We might not expect TV’s American Idol to be out in front of most presidential candidates on issues of national importance, but that’s what happened this spring. AI’s producers announced that they would dedicate two evenings to raising funds and awareness for children and young people in poverty, in both America and Africa. The show’s commitment stands in contrast to most of the 2008 candidates. What does American Idol know that they don’t?
American Idol isn’t alone. In the last two years, there has been a surge of interest in ending poverty in America. In the faith community, Sojourners and Call to Renewal announced a Covenant for a New America and urged others to help them cut child poverty by half in 10 years. Catholic Charities USA created a Campaign to Reduce Poverty in America. New York City Mayor Michael Bloomberg created an Economic Opportunity Commission and charged it with proposing ways to promote opportunity and reduce poverty in the city, and he has begun implementing the commission’s recommendations. A Task Force on Poverty, Work and Opportunity of the U.S. Conference of Mayors, led by Los Angeles Mayor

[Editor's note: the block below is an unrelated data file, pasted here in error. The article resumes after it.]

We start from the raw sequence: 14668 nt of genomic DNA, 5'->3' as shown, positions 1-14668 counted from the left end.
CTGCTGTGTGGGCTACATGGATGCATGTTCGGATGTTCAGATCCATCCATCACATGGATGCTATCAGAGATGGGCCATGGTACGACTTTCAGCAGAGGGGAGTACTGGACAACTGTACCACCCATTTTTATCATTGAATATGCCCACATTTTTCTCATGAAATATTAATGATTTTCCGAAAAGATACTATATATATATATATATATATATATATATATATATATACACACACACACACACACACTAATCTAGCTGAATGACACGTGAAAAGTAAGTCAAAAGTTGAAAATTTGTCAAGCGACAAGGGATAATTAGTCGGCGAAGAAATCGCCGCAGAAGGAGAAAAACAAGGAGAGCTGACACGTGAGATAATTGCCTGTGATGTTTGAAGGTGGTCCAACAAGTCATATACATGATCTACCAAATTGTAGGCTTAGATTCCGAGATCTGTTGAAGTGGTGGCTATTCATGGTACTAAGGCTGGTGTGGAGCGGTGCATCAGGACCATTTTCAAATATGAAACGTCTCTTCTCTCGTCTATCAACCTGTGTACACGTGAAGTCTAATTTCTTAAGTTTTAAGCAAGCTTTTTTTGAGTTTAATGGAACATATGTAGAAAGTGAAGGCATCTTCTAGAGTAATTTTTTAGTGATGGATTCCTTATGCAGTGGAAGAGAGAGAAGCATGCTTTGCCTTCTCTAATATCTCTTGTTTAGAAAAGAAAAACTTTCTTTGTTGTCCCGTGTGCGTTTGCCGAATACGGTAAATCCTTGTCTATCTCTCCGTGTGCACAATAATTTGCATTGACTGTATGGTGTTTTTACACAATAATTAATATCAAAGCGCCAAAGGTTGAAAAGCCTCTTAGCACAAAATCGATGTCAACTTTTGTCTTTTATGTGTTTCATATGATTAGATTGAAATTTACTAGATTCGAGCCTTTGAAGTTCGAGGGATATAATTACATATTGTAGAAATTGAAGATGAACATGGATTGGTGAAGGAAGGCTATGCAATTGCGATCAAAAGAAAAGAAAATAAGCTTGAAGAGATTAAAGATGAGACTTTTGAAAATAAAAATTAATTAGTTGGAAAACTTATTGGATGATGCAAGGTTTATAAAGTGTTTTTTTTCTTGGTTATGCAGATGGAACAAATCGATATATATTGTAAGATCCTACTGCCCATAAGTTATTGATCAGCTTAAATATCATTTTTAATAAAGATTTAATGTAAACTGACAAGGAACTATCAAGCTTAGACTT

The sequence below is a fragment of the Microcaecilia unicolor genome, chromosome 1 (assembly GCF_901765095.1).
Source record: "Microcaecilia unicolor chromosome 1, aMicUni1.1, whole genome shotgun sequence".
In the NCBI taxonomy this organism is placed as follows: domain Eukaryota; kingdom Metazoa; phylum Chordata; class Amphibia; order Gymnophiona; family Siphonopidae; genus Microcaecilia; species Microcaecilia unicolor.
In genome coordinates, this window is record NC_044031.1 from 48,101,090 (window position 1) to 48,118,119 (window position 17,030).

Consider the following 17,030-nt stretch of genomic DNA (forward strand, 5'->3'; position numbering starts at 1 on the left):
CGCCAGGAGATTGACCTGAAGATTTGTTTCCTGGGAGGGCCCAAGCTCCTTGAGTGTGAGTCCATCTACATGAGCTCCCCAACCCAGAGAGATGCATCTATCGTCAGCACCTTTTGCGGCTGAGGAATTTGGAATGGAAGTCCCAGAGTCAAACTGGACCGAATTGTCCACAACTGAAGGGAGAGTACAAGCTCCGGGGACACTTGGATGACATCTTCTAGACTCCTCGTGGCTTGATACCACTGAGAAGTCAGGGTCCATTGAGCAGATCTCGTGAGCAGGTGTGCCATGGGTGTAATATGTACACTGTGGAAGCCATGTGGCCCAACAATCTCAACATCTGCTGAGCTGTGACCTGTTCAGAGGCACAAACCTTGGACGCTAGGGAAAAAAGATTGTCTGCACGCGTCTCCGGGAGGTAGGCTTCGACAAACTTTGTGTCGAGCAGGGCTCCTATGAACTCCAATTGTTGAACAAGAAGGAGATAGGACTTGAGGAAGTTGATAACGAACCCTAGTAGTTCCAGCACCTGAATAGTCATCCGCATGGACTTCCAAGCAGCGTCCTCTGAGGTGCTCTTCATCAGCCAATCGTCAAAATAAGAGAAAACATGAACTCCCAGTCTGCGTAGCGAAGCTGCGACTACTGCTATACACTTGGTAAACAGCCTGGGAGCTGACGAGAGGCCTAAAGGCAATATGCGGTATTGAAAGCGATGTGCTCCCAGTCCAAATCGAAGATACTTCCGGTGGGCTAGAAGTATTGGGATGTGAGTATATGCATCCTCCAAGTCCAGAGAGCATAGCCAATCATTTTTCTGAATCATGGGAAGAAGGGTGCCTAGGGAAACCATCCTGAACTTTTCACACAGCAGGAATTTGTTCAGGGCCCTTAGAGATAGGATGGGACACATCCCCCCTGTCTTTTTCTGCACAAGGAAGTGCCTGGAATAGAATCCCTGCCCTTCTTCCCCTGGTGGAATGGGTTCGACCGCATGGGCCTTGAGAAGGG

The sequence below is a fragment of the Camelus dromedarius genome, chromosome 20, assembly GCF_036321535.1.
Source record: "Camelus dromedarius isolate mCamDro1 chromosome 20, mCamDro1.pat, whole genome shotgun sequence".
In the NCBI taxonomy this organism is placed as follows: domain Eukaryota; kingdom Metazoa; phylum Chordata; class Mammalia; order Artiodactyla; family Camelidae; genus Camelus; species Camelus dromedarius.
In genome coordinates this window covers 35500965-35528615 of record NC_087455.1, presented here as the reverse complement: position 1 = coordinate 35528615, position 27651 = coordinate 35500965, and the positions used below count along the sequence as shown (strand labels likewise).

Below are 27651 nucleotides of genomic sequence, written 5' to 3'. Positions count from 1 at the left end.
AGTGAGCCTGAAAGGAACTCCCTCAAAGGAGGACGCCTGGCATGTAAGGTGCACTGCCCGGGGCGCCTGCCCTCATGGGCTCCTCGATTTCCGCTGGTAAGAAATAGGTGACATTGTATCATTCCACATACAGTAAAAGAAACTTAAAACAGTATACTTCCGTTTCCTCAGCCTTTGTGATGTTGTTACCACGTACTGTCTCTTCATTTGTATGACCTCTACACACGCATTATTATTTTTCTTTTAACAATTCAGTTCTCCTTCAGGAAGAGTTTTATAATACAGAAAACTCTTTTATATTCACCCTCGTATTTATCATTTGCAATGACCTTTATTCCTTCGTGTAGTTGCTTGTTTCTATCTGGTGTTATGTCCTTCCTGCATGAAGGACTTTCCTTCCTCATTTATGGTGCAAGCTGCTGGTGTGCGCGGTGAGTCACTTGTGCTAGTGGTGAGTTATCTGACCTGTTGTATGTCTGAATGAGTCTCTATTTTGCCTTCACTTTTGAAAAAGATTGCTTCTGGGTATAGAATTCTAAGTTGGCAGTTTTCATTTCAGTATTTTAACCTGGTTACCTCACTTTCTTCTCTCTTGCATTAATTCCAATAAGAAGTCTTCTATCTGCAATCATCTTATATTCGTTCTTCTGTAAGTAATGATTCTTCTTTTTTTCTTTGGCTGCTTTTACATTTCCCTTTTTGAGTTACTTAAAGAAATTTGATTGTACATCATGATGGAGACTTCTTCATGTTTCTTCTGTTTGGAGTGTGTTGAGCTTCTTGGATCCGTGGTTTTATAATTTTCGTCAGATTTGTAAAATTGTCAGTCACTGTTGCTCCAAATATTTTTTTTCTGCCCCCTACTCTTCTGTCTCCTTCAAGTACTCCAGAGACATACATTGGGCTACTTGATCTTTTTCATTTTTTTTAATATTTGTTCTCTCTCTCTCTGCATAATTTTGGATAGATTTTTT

Antonio Villaraigosa, made a set of ambitious recommendations. Governors, mayors, and legislatures in Connecticut, Minnesota, California, and Wisconsin—among others—have launched or proposed initiatives. These efforts are occurring against the backdrop of the larger international efforts to make poverty history.